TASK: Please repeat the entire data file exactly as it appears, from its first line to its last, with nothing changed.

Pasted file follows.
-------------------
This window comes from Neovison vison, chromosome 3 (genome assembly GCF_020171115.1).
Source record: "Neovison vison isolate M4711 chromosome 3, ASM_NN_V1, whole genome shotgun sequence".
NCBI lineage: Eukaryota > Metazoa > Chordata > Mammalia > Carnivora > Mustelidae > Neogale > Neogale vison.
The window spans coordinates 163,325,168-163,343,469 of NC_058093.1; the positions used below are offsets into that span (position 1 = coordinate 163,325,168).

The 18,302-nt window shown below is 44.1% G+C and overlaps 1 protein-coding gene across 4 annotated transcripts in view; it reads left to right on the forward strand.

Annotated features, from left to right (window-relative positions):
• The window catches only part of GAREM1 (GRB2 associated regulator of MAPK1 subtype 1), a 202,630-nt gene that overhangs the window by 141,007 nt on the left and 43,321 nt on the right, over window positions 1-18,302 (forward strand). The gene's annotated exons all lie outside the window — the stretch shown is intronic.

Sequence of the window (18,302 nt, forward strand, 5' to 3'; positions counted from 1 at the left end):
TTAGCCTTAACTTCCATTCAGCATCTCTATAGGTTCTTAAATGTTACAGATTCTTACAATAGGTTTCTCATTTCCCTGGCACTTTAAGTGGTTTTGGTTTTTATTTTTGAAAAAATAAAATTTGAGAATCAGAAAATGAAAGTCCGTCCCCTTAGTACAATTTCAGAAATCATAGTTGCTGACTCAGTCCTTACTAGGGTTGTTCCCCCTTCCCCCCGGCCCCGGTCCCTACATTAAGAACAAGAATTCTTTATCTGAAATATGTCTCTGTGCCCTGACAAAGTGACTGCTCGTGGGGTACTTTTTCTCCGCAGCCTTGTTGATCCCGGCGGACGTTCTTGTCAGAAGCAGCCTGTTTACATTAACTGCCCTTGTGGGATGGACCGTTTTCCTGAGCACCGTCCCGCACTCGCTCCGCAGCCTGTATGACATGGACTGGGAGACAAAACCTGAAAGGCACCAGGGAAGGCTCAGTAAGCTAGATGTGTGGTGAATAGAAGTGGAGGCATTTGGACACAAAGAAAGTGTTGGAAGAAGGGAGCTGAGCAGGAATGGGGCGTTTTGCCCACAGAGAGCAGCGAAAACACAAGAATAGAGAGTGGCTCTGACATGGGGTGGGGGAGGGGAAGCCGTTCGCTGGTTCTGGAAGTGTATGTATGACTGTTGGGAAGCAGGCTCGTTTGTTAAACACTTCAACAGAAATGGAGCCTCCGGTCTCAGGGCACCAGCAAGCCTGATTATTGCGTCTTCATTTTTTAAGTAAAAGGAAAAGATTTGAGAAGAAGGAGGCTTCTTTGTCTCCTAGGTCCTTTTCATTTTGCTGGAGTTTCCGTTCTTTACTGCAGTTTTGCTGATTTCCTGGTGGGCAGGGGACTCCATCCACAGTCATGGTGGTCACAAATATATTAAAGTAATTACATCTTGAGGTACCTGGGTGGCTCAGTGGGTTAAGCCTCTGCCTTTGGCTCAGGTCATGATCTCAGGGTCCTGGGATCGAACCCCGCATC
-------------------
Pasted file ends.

This window comes from Neovison vison, chromosome 3 (genome assembly GCF_020171115.1).
Source record: "Neovison vison isolate M4711 chromosome 3, ASM_NN_V1, whole genome shotgun sequence".
NCBI lineage: Eukaryota > Metazoa > Chordata > Mammalia > Carnivora > Mustelidae > Neogale > Neogale vison.
The window spans coordinates 163,325,168-163,343,469 of NC_058093.1; the positions used below are offsets into that span (position 1 = coordinate 163,325,168).

The 18,302-nt window shown below is 44.1% G+C and overlaps 1 protein-coding gene across 4 annotated transcripts in view; it reads left to right on the forward strand.

Annotated features, from left to right (window-relative positions):
• The window catches only part of GAREM1 (GRB2 associated regulator of MAPK1 subtype 1), a 202,630-nt gene that overhangs the window by 141,007 nt on the left and 43,321 nt on the right, over window positions 1-18,302 (forward strand). The gene's annotated exons all lie outside the window — the stretch shown is intronic.

Sequence of the window (18,302 nt, forward strand, 5' to 3'; positions counted from 1 at the left end):
TTAGCCTTAACTTCCATTCAGCATCTCTATAGGTTCTTAAATGTTACAGATTCTTACAATAGGTTTCTCATTTCCCTGGCACTTTAAGTGGTTTTGGTTTTTATTTTTGAAAAAATAAAATTTGAGAATCAGAAAATGAAAGTCCGTCCCCTTAGTACAATTTCAGAAATCATAGTTGCTGACTCAGTCCTTACTAGGGTTGTTCCCCCTTCCCCCCGGCCCCGGTCCCTACATTAAGAACAAGAATTCTTTATCTGAAATATGTCTCTGTGCCCTGACAAAGTGACTGCTCGTGGGGTACTTTTTCTCCGCAGCCTTGTTGATCCCGGCGGACGTTCTTGTCAGAAGCAGCCTGTTTACATTAACTGCCCTTGTGGGATGGACCGTTTTCCTGAGCACCGTCCCGCACTCGCTCCGCAGCCTGTATGACATGGACTGGGAGACAAAACCTGAAAGGCACCAGGGAAGGCTCAGTAAGCTAGATGTGTGGTGAATAGAAGTGGAGGCATTTGGACACAAAGAAAGTGTTGGAAGAAGGGAGCTGAGCAGGAATGGGGCGTTTTGCCCACAGAGAGCAGCGAAAACACAAGAATAGAGAGTGGCTCTGACATGGGGTGGGGGAGGGGAAGCCGTTCGCTGGTTCTGGAAGTGTATGTATGACTGTTGGGAAGCAGGCTCGTTTGTTAAACACTTCAACAGAAATGGAGCCTCCGGTCTCAGGGCACCAGCAAGCCTGATTATTGCGTCTTCATTTTTTAAGTAAAAGGAAAAGATTTGAGAAGAAGGAGGCTTCTTTGTCTCCTAGGTCCTTTTCATTTTGCTGGAGTTTCCGTTCTTTACTGCAGTTTTGCTGATTTCCTGGTGGGCAGGGGACTCCATCCACAGTCATGGTGGTCACAAATATATTAAAGTAATTACATCTTGAGGTACCTGGGTGGCTCAGTGGGTTAAGCCTCTGCCTTTGGCTCAGGTCATGATCTCAGGGTCCTGGGATCGAACCCCGCATC